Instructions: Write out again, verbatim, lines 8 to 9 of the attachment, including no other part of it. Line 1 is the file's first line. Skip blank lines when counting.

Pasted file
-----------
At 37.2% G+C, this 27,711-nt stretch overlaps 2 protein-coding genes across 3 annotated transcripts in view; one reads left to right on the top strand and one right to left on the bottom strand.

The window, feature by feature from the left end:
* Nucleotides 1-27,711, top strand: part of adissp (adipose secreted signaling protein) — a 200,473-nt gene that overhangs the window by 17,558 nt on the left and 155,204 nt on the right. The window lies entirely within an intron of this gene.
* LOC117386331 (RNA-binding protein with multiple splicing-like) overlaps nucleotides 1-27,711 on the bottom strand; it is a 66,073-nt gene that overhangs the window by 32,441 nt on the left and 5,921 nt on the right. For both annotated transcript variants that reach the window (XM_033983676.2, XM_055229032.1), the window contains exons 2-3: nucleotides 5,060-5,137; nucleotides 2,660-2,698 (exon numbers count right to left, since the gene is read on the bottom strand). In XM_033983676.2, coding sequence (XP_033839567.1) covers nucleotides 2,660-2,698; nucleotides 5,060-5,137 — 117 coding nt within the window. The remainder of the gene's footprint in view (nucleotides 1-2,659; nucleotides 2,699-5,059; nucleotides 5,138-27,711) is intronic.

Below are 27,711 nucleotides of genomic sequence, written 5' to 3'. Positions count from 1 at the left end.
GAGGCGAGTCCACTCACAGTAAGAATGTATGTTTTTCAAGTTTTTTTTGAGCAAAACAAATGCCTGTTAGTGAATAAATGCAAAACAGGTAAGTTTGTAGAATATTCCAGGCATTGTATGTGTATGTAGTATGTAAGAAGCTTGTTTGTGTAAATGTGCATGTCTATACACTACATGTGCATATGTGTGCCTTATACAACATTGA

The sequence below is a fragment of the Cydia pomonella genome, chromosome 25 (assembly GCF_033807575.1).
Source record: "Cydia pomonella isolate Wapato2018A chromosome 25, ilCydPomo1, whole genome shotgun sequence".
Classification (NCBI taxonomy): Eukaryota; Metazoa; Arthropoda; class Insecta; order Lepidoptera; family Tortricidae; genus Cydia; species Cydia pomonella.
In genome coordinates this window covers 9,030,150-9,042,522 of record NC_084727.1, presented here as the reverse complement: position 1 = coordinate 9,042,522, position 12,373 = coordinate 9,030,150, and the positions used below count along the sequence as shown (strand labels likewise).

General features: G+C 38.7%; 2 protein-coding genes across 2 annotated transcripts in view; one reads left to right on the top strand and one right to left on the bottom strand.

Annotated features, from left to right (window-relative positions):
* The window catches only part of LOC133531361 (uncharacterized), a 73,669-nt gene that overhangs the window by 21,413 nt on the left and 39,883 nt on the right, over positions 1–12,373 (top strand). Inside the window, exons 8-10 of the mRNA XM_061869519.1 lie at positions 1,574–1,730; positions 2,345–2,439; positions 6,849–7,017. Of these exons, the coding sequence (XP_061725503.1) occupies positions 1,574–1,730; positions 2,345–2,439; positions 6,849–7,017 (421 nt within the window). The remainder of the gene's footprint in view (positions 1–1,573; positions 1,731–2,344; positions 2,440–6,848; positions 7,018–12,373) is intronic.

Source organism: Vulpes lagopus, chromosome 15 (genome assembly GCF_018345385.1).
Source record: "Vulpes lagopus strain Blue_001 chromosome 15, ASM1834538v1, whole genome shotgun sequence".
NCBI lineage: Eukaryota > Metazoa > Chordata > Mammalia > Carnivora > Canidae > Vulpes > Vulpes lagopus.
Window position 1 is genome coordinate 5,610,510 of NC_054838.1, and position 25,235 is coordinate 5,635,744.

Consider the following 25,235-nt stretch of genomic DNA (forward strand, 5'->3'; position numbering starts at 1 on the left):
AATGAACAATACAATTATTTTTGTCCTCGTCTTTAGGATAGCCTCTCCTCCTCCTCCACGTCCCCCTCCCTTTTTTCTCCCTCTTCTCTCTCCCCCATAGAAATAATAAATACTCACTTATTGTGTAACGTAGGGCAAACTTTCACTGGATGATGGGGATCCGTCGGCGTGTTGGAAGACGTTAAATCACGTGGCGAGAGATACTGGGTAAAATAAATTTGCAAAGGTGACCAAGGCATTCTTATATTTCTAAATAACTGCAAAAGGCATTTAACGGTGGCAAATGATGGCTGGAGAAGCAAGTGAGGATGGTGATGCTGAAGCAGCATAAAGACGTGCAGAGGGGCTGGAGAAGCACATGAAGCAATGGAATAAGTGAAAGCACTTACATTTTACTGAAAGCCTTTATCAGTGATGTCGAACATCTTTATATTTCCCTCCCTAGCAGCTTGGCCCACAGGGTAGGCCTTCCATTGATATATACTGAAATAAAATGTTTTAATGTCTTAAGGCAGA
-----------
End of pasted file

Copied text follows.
Source record: "Cydia pomonella isolate Wapato2018A chromosome 25, ilCydPomo1, whole genome shotgun sequence".
Classification (NCBI taxonomy): Eukaryota; Metazoa; Arthropoda; class Insecta; order Lepidoptera; family Tortricidae; genus Cydia; species Cydia pomonella.